Just like the options available when considering what smartphone to buy, there are so many choices available when thinking of buying your next health wearable wrist-wear. Most of them do the same thing, in that they provide information on how well you slept, step counts, charts etc. Basis was acquired by Intel, giving them access to a wider array of technology to ensure that what they develop delivers a new level of experience.
Basis Peak offers constant HR monitoring, step count, sleep cycle without the need to manually activate it before you sleep, notifications, a display that is easy to view and the accompanying app is also very easy to use with a lot of data displayed in a way that is easy to digest. It also integrates well with Apple’s health app and ecosystem.
The Peaks is very minimalist in design, it has a simple silicon strap that is very comfortable to wear on the skin and weighs next to nothing on the wrist, which is great when using it for sporting purposes, you can go about your activity with no extra weight to carry. The version we have is the black and red strap version, although it’s more black than red, as the red hint is only visible underneath the strap when you take it off.
For viewing your activities, checking the time and other things, there’s a 1.25-inch monochrome touch sensitive LCD with Gorilla Glass 3, which proved to be very durable during our review and beyond. It’s also waterproof to 50 meters so you can also take it swimming or if you decide to leave it on in the shower, you have nothing to worry about.
The watch itself doesn’t have any buttons, you have to get it started by docking it on its charging station and use the accompanying phone app to adjust all the settings. Underneath the display are your sensors, and visibly you will notice the HR sensor. The light beam from the sensor is bright and should not be placed directly in sight. Besides tracking your steps, calories and heart rate, the Basis Peak is also capable of tracking your sweat and skin temperature, putting it ahead of many other popular wearable health monitoring gadgets out there.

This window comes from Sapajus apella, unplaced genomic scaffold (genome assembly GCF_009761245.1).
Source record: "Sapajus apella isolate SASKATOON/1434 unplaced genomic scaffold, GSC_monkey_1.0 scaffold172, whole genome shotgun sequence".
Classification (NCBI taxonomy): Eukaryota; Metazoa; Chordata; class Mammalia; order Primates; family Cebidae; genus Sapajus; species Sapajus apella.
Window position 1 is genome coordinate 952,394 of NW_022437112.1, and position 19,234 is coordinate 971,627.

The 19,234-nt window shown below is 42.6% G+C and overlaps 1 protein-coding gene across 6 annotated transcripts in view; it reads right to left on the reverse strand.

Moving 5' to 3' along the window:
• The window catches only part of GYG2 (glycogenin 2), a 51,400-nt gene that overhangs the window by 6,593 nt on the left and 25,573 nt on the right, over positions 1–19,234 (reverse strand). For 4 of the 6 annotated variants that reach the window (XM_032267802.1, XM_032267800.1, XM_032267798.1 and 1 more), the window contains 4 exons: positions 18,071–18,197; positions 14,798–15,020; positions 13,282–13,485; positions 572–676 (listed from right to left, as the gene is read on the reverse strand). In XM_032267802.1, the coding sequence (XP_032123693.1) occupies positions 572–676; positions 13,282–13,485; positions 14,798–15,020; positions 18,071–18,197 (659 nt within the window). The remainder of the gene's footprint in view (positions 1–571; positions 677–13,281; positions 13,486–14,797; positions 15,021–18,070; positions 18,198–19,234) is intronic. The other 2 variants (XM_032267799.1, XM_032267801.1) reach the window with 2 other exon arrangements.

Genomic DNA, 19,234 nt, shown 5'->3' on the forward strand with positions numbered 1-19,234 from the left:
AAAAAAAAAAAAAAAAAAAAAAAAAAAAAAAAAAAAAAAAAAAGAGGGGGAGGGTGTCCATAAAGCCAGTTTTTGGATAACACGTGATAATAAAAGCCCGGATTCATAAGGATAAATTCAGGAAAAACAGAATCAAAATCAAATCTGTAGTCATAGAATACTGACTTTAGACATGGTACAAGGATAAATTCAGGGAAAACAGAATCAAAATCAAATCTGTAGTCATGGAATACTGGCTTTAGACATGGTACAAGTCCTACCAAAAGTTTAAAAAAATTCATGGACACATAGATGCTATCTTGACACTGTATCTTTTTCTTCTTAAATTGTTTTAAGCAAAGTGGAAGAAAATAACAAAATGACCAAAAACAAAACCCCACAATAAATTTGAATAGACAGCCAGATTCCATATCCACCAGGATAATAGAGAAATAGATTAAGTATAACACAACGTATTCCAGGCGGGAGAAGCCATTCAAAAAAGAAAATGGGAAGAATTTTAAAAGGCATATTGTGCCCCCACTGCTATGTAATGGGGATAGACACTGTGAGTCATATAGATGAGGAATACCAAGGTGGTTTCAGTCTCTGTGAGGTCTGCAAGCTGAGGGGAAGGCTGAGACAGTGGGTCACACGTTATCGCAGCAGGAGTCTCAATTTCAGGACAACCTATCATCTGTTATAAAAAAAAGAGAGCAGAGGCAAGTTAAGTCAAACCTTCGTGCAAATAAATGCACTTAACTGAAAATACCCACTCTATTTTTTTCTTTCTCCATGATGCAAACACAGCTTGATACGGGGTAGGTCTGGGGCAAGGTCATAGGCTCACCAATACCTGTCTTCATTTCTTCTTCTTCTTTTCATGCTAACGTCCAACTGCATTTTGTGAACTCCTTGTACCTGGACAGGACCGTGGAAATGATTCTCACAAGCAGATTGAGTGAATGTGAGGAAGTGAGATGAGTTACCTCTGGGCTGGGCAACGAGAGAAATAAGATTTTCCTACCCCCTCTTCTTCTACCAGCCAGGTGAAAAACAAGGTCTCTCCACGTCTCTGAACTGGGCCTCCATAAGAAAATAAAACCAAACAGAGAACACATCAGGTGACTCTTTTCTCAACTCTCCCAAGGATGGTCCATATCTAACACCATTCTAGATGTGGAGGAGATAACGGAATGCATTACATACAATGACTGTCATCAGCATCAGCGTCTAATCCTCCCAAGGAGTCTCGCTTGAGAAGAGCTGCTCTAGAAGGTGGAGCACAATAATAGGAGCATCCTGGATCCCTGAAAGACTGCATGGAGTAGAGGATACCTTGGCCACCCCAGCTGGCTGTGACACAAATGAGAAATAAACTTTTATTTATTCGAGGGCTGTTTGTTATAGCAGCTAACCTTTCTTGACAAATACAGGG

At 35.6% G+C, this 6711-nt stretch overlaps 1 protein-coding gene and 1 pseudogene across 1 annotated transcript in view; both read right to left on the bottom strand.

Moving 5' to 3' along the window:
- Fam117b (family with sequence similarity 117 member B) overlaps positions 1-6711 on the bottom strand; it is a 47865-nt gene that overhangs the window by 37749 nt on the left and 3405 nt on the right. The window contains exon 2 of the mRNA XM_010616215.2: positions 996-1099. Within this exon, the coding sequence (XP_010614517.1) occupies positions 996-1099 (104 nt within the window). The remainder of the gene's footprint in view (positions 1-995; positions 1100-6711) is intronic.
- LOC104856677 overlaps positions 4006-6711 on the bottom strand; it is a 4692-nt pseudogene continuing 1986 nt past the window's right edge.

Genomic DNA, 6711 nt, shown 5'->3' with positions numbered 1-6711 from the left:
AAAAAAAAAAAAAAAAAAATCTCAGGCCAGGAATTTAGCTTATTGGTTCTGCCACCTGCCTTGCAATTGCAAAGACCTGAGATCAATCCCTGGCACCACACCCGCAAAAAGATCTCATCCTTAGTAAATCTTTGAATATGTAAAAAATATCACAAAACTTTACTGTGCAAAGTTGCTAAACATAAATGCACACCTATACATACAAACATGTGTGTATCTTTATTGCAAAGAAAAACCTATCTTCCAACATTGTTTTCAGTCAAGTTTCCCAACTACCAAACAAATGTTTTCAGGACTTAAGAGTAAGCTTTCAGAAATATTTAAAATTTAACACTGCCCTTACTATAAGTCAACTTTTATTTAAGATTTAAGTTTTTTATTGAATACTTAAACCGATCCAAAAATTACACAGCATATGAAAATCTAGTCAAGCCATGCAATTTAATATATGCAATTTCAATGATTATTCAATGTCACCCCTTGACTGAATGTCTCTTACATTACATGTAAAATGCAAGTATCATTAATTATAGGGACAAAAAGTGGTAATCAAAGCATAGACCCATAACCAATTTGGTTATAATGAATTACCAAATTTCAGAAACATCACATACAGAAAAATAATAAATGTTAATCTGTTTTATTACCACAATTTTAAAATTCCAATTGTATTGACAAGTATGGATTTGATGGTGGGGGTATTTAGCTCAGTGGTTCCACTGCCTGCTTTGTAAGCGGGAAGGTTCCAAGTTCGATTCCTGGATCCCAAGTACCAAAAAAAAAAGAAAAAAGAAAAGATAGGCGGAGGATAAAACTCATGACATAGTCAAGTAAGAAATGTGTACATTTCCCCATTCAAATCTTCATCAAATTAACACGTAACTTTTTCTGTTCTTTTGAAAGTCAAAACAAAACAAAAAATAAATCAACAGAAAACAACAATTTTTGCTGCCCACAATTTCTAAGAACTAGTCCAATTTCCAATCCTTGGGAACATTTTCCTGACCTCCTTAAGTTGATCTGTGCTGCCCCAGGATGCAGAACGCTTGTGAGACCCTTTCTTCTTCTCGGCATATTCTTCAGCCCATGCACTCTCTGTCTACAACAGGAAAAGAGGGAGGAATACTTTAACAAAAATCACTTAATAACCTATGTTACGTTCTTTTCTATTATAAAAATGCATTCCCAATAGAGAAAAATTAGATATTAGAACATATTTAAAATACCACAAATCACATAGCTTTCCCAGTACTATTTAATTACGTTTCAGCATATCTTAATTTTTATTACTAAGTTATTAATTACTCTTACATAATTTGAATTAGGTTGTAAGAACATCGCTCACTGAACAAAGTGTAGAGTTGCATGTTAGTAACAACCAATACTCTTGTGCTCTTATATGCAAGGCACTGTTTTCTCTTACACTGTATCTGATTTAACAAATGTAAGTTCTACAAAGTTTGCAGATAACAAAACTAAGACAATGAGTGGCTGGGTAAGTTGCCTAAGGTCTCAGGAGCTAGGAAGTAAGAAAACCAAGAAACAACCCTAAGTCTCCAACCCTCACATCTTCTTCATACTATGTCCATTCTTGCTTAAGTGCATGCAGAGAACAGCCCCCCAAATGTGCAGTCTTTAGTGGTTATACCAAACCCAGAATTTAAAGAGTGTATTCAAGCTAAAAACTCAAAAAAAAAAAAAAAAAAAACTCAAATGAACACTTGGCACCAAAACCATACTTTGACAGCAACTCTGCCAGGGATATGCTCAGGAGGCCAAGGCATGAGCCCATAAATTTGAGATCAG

The Peak is geared to track calories burned, steps (exercise, walking and cycling), Heart Rate, perspiration, skin temperature and your sleep quality. Over time those data are accumulated and recorded in various charts that can be viewed in app or on the web. The problem I commonly face with data is either the manufacturer provides little data that it’s so basic to find useful or too much that it’s overwhelming to quickly grasp what’s going on. With the Peak, all the data are used together to provide meaningful data and they can be used to the level of your understanding, as you can begin to introduce sports science terms like HR Exertion, but you don’t have to go that far to understand that’s happening.
You also have access to some basic notifications from your device, like texts, emails, calls and calendar events, and unlike some of its competitors, it always delivers. For goals setting, Peak are staying away from just telling you to set your goals and track them, but they have introduced something called habits, meaning you can select from habits you would like to become accustom to or change and over time you begin to track those habits to see how you are improving or if you need to change anything.
The HR system is also very accurate which is not surprising as it uses an advanced optical blood flow engine to track your HR by shining light into your bloodstream just below the skin’s surface, the light is then reflected back, so as your blood ebbs and flows, measurement is captured by an optical sensor, that data is then combined with special algorithms to measure your heart rate. All this is happening without you having to worry about it at all, it has a powerful processor making it seamlessly function with no hiccups or battery drainage.